Hyderabad city is home to several heritage properties dating back to the colonial era. Several were owned by Hindu families before the subcontinent’s divide in 1947. After Partition, as many Hindu families left for India, their left-behind properties were declared as protected heritage sites.
Many families who migrated from India and settled in Hyderabad were believed to have been given ownership of some of these properties in ‘claim’. Other properties declared as protected heritage still exist though in poor shape and desperately in need of preservation— which doesn’t take place for want of funds by the provincial department of culture which is the custodian of these sites.
One such building is the Dial Das Club, named after Seth Molchand Dial Das (1922). The site was misused for commercial gains by the club’s management for several decades until some of its members moved the Sindh High Court in 2016 on the ground that being a protected site it could not be used as a commercial venture.
In December that year, Sindh High Court Justice Salahuddin Panhwar ruled that the club cannot be used for commercial purposes since it is a heritage property.
Likewise, the 1928 Khiani Mansion off Tilak Incline is another such property. Half of it was demolished by its owners who had in turn bought it from different occupants in the last several decades. The present owners apparently want to launch a commercial-cum-residential project which is why half of it was razed to the ground recently.
The building is covered under heritage laws and is on the list issued by the government — thus prompting a report on BBC Radio about the new plans which brought it into the spotlight.
Sindh Building Control Authority (SBCA) had taken notice of the plans and went into litigation. During the hearings, when claims were made as to whether the property is even a heritage site, the local administration corroborated SBCA’s stance that that was indeed the case.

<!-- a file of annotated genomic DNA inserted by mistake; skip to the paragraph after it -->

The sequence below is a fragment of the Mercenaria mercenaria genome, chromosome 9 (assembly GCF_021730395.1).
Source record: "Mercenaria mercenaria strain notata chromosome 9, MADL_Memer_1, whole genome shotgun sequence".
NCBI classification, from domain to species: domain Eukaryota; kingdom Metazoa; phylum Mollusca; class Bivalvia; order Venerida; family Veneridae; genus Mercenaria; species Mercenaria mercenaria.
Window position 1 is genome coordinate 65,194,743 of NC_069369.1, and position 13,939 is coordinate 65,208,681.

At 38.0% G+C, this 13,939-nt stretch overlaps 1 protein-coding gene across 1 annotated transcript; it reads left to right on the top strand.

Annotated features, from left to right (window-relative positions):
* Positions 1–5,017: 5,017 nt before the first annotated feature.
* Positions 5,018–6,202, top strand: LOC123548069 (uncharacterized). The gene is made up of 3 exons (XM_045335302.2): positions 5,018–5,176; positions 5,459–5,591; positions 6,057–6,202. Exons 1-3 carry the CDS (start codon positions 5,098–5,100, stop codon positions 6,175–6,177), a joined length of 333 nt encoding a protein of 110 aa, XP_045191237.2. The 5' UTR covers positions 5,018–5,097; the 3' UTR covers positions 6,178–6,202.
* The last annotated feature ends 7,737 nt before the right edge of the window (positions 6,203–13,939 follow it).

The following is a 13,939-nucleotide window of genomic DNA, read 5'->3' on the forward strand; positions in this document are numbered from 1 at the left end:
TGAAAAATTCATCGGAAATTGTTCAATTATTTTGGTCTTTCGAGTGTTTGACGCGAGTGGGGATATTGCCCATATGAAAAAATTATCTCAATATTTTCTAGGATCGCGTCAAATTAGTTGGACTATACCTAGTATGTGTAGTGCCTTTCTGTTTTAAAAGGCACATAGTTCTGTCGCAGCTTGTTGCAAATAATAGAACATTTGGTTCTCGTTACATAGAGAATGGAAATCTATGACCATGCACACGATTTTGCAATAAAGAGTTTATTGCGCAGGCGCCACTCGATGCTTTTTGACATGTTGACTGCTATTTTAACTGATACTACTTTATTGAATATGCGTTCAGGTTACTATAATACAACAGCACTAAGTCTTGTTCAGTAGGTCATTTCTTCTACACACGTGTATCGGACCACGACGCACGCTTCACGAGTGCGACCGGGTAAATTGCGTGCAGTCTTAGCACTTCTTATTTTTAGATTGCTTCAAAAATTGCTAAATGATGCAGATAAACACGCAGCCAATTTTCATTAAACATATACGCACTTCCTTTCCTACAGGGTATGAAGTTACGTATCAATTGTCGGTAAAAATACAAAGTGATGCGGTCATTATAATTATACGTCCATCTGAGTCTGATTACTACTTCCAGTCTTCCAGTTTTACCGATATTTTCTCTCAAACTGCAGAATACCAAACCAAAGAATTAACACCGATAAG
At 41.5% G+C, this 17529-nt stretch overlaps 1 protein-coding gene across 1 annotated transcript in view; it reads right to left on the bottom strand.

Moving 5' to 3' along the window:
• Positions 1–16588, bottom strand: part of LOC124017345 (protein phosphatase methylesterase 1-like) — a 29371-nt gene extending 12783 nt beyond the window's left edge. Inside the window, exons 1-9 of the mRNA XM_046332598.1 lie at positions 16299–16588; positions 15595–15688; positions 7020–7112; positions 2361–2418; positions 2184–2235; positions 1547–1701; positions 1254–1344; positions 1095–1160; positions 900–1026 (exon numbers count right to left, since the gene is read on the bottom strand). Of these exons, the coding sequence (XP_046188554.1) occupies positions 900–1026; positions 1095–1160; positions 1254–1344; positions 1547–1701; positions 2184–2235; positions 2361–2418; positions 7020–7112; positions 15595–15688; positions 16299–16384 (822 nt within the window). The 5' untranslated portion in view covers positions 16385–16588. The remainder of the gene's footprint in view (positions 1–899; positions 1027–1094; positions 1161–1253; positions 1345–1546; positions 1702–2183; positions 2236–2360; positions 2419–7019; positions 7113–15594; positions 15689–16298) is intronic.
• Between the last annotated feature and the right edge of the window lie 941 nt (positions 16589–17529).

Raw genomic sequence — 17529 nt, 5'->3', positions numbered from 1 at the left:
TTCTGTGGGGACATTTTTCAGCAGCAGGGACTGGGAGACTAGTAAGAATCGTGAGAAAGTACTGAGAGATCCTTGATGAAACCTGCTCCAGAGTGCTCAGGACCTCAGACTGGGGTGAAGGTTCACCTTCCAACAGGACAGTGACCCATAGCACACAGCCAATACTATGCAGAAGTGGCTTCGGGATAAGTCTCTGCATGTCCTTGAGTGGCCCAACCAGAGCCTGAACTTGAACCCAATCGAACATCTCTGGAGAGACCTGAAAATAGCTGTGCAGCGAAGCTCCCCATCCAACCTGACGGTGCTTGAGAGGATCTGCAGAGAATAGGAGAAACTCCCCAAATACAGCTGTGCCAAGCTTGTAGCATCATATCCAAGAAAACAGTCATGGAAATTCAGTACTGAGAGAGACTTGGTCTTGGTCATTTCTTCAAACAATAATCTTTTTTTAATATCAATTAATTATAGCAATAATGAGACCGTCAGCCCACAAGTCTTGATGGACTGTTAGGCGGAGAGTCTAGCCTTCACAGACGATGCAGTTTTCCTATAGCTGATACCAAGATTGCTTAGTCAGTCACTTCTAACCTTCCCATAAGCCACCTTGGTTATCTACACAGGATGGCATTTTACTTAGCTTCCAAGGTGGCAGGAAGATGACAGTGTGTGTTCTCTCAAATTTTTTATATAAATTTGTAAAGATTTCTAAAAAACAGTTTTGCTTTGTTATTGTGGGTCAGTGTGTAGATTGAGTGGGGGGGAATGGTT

Mukhtiarkar and City Survey Officer Taluka City, in a September 15 letter addressed to Assistant Commissioner (AC) City as part of the proceedings, said a report was sought from City Surveyor Ward “B” Hyderabad who, after verifying the record, reported that city survey number 1835 admeasuring 3,570 square yards originally belongs to Hindu evacuee owner (said to be some Narain Das) and transferred to various persons.
The AC mentioned that the transfers/subdivisions of the property took place in August 1964, December 1971 and February 2006. The report stated that the property’s portions were transferred to Mohammad Nasimur Rehman in 1964 and then in 1971. It was sold in portions of around 400-500 square yards as a house and then a hospital. The AC disclosed it was last sold to Syed Gulab in November 2012.
A culture department official informed that the building remains partly demolished and no further progress has been made to preserve it.
He said the department could not conserve heritage properties as it lacks the necessary resources, primarily money.
“In some cases properties are owned by multiple people who don’t let the government conserve it and open it for the general public under a public-private partnership approach,” he claimed.
The official referred to a property on Station Road, a couple of buildings in Gari Khata and one on Risala Road that could be chosen for conservation and opened for visits by the public — if funds were available.